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Tarmac support sees fish flourish in Yorkshire rivers

Tarmac’s gravel donation has been a positive addition to rivers and streams in Yorkshire. Photo: Professor Jonathan Grey
Tarmac’s gravel donation has been a positive addition to rivers and streams in Yorkshire. Photo: Professor Jonathan Grey

Donation of gravel helping to rewild local rivers and streams in bid to increase biodiversity

ON the one-year anniversary of a project designed to boost trout numbers in Yorkshire, a study by a national conservation charity has shown that the initiative is proving a success.

In late 2021, Tarmac donated 30 tonnes of gravel to the Wild Trout Trust charity, to help rewild local rivers and streams such as Haw Beck and Dauber Gill, in a bid to increase biodiversity in Yorkshire.


One stream – Haw Beck, which runs alongside Tarmac’s Skipton Quarry – is seeing particularly positive results, with trout numbers rising by 36% since last year.

Professor Jonathan Grey of Lancaster University, and research and conservation officer for the Wild Trout Trust charity, who started the TROUT (Tackling Resilience on Underperforming Tributaries) project in 2020, with support from the Biodiversity Enhancement Programme of Yorkshire Water, recently surveyed the rivers and streams, following on from the initial use of the gravel.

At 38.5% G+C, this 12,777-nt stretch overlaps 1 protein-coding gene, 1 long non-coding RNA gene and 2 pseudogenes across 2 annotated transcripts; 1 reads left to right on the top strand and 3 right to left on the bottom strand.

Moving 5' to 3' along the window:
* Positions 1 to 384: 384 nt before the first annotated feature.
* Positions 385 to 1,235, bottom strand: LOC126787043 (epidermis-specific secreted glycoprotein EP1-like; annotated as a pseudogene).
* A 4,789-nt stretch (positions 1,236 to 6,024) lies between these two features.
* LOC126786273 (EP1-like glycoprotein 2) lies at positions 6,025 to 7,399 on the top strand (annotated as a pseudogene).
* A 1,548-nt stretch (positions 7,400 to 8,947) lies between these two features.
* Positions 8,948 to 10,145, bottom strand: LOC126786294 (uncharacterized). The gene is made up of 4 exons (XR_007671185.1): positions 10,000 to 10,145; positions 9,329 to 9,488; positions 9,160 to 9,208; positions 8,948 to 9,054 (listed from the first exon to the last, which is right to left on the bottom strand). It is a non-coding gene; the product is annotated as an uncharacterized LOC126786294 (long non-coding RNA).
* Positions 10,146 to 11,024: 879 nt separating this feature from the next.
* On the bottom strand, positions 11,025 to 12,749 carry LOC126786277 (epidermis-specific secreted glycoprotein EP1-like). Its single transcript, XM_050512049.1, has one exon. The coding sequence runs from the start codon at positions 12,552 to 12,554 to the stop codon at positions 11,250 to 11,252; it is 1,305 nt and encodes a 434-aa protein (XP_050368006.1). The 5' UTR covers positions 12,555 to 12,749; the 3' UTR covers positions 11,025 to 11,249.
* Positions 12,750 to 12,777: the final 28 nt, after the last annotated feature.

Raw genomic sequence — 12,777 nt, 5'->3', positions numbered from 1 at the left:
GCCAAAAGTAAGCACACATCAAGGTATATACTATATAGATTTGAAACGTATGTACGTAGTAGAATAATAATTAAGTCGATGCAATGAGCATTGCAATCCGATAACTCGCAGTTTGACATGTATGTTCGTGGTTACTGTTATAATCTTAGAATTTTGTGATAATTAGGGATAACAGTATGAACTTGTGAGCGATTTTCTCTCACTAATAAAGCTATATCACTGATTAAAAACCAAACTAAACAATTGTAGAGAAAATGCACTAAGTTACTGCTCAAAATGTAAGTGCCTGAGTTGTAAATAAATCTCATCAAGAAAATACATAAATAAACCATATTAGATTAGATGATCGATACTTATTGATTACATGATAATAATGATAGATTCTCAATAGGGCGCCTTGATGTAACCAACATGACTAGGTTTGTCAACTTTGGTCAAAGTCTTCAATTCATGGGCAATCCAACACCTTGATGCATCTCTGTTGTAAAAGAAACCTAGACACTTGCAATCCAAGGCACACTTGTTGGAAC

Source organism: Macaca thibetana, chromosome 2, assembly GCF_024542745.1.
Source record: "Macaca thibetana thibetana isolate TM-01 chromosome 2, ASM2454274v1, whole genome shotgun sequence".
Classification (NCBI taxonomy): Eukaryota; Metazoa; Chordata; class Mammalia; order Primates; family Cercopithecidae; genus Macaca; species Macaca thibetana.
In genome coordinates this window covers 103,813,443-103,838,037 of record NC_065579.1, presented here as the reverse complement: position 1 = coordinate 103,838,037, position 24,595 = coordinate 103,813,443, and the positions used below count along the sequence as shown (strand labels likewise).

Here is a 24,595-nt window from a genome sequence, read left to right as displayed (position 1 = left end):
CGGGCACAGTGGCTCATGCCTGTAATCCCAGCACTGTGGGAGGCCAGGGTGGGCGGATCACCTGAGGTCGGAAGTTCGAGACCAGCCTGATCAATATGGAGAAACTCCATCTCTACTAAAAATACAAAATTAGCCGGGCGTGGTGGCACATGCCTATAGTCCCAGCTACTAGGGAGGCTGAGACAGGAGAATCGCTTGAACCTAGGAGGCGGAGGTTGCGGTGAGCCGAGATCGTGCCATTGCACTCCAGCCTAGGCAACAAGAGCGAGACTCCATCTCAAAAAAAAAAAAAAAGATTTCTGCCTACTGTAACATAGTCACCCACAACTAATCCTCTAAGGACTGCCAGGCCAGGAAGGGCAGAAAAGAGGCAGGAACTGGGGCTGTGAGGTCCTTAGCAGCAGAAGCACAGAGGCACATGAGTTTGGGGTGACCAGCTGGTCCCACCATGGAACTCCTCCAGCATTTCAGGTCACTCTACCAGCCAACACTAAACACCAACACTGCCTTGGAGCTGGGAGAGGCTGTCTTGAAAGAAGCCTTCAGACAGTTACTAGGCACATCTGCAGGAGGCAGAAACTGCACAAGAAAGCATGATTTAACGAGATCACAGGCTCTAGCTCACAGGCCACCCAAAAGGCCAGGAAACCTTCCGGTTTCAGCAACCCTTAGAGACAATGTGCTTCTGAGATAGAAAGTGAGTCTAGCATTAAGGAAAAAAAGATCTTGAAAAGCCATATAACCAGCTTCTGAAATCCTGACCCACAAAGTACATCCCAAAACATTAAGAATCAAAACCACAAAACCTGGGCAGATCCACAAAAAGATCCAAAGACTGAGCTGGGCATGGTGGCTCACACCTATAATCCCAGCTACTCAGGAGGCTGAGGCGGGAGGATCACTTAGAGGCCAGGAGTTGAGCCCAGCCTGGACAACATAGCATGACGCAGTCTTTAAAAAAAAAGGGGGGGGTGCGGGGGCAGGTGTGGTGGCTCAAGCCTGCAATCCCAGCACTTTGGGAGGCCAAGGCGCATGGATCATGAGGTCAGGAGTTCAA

‘Since the project began in 2020, the Haw Beck has seen an overall 928% boost in trout numbers. Out of them all, it is the highest-performing one, so Tarmac should be proud,’ he said.

With November’s spawning season starting, continual improvement is expected as the project progresses.

Professor Grey added: ‘Within the rivers and streams, the gravel has been used to create habitats for the trout, as they use these areas to make redds (nests) to lay their eggs in. Additionally, by improving other habitats for the fry and adult trout, it reduces the chances of predation as the trout grow.

‘Overall, the gravel has been a positive addition to the rivers. We still have gravel left that Tarmac donated, which we will drip feed into the rivers and streams over the next couple of years, before the project finishes in 2024.’

Paul Parker, unit manager at Tarmac’s Skipton Quarry, said: ‘I’m glad to hear that the gravel donation from us has been a beneficial contribution to the rivers and the biodiversity of the area. Sustainability is very important to us at Tarmac, and not only has it already made a significant difference, but we hope that the remaining gravel will do the same in the next few years. I look forward to hearing about the next survey results.’

The TROUT project encompasses nine water bodies, three on each of the rivers Aire (including Haw Beck), Wharfe, and Nidd.


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